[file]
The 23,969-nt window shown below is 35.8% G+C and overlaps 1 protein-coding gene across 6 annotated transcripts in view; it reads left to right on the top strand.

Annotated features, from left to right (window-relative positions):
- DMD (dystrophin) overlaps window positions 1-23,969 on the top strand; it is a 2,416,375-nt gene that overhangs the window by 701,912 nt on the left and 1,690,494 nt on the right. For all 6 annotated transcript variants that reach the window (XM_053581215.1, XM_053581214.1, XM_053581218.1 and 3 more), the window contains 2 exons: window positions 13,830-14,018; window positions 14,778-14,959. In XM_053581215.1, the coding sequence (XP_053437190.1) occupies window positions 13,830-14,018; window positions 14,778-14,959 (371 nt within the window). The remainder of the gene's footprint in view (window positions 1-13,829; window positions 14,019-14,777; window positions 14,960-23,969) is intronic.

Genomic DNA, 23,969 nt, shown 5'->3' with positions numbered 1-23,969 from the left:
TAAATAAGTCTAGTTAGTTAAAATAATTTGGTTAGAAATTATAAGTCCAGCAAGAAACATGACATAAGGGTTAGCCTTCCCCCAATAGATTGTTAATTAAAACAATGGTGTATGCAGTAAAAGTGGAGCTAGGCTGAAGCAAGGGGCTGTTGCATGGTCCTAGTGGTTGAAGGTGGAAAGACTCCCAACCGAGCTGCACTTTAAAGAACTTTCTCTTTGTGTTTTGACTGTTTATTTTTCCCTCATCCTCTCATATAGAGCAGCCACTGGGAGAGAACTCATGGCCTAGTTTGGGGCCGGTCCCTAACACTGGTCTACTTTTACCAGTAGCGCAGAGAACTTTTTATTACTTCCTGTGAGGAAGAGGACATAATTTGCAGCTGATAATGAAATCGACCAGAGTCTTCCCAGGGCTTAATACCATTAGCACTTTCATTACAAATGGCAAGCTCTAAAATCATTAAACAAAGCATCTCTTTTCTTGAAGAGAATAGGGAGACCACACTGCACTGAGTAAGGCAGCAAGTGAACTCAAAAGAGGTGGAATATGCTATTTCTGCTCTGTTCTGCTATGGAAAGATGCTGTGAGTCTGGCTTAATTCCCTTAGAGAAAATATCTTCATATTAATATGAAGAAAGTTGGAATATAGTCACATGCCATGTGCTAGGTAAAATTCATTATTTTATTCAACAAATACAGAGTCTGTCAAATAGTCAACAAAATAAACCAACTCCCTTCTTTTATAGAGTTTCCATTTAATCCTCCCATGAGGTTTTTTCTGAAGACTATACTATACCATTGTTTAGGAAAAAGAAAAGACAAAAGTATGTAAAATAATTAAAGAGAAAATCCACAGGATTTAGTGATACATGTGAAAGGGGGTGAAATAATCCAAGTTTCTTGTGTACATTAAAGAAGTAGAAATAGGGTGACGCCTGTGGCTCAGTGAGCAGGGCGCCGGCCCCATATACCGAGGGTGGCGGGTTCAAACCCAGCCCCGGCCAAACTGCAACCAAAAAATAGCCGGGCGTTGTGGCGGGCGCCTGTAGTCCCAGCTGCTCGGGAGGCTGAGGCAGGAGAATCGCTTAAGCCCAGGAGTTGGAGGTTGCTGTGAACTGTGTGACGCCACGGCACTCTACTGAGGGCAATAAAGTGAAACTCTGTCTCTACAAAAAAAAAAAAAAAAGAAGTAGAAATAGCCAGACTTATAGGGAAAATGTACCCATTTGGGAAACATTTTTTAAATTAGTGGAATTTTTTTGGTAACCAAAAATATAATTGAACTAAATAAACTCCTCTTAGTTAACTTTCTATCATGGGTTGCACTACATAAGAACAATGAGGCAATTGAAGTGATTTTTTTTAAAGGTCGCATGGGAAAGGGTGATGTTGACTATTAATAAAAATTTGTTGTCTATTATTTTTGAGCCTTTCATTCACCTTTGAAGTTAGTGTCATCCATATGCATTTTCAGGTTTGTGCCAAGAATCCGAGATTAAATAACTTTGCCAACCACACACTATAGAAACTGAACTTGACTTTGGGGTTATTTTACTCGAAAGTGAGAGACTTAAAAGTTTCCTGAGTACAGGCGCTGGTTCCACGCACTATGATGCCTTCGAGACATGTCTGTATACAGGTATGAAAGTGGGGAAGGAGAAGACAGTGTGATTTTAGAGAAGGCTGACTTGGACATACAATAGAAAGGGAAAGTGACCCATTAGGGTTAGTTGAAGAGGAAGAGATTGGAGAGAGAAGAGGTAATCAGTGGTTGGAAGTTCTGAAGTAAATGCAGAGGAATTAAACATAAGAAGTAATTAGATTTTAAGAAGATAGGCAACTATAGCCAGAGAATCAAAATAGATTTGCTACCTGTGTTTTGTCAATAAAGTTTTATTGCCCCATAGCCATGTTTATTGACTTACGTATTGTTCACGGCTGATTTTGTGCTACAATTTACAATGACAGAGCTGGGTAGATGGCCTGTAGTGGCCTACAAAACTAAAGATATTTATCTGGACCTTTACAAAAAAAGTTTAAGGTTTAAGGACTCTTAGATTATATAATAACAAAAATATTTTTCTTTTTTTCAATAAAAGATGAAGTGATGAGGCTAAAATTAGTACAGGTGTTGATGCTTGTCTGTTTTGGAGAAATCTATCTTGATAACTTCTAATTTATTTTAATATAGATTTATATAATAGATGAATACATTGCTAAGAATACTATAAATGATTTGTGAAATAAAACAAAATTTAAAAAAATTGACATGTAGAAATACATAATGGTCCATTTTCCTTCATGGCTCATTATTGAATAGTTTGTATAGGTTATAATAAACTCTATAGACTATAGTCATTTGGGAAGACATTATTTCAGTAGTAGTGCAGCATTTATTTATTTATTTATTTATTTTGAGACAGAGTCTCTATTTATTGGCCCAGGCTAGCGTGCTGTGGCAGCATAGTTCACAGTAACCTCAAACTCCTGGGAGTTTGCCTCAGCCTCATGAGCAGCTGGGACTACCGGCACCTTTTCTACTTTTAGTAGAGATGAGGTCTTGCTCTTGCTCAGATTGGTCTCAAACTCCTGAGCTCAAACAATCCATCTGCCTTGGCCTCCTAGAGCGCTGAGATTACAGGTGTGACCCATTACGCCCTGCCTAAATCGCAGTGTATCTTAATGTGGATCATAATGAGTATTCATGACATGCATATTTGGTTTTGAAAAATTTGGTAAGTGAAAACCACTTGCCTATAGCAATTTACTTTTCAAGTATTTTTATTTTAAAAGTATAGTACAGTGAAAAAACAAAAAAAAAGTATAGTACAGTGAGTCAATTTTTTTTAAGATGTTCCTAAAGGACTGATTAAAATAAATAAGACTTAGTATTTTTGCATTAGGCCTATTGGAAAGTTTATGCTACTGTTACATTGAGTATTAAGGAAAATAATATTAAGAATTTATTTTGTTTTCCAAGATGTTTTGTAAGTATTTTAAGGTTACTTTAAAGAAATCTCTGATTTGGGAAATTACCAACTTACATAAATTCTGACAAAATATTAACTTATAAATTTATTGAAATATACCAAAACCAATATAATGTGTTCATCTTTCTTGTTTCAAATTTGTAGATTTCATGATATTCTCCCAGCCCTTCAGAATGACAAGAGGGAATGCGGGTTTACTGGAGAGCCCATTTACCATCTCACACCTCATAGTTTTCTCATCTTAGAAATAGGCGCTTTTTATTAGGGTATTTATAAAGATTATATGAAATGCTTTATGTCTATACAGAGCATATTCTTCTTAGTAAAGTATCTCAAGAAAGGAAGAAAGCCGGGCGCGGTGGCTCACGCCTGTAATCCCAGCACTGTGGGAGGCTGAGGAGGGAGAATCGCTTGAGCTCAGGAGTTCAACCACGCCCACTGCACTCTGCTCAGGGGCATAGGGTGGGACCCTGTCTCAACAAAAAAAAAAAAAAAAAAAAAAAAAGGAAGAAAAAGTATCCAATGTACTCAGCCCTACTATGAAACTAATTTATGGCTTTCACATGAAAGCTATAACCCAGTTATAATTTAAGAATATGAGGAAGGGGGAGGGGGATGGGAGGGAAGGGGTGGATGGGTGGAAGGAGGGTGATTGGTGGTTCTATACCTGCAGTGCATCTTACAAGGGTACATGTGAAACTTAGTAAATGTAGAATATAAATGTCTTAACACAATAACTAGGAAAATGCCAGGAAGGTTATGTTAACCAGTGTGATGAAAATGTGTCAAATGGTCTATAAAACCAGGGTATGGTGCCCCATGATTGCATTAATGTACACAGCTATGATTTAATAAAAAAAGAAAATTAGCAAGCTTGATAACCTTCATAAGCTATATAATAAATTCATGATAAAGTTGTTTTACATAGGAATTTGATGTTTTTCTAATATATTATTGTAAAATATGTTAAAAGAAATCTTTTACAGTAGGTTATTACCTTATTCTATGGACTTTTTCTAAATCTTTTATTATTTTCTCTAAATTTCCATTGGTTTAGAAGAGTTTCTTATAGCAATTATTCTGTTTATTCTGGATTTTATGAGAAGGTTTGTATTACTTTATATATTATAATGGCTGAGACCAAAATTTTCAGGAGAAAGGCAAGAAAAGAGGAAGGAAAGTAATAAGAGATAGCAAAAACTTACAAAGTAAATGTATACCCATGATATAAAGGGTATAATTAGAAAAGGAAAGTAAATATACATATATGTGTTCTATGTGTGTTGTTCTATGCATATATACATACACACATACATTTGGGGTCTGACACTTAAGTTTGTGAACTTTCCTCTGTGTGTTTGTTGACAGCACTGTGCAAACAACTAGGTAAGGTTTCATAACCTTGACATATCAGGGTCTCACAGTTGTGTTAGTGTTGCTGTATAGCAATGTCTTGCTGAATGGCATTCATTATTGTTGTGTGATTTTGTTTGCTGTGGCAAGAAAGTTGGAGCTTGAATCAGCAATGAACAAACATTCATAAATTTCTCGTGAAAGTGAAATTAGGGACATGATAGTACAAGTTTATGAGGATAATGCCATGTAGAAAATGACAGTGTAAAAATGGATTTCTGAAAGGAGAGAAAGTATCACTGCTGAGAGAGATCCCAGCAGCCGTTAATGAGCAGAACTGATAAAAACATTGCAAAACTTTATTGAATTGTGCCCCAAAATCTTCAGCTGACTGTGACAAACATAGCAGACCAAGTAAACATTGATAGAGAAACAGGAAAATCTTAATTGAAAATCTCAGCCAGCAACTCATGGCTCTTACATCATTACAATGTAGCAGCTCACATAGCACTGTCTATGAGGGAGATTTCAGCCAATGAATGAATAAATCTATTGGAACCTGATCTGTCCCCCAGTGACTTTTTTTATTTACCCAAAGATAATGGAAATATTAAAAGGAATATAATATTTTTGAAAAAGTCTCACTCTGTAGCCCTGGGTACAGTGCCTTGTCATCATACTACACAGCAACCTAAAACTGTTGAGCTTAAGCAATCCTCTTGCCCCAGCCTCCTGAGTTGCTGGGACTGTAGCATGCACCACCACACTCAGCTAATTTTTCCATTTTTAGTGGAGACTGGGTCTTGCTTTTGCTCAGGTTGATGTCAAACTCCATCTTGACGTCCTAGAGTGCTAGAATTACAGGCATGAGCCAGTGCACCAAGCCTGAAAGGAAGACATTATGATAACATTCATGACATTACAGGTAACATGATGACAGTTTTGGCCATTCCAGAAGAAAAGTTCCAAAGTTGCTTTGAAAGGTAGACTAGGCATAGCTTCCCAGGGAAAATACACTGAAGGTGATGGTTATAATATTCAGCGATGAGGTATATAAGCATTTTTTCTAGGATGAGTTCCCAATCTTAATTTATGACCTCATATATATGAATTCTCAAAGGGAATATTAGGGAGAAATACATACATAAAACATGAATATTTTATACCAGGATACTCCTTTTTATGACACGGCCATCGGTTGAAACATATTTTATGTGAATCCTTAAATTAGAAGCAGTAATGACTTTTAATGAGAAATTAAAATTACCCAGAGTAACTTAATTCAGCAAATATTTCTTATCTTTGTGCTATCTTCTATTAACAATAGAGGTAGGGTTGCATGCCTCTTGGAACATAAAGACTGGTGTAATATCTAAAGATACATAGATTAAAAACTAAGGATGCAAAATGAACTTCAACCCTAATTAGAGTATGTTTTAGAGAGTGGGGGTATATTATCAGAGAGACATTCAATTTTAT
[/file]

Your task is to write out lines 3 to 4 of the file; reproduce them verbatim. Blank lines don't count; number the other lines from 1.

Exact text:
- DMD (dystrophin) overlaps window positions 1-23,969 on the top strand; it is a 2,416,375-nt gene that overhangs the window by 701,912 nt on the left and 1,690,494 nt on the right. For all 6 annotated transcript variants that reach the window (XM_053581215.1, XM_053581214.1, XM_053581218.1 and 3 more), the window contains 2 exons: window positions 13,830-14,018; window positions 14,778-14,959. In XM_053581215.1, the coding sequence (XP_053437190.1) occupies window positions 13,830-14,018; window positions 14,778-14,959 (371 nt within the window). The remainder of the gene's footprint in view (window positions 1-13,829; window positions 14,019-14,777; window positions 14,960-23,969) is intronic.

Genomic DNA, 23,969 nt, shown 5'->3' with positions numbered 1-23,969 from the left: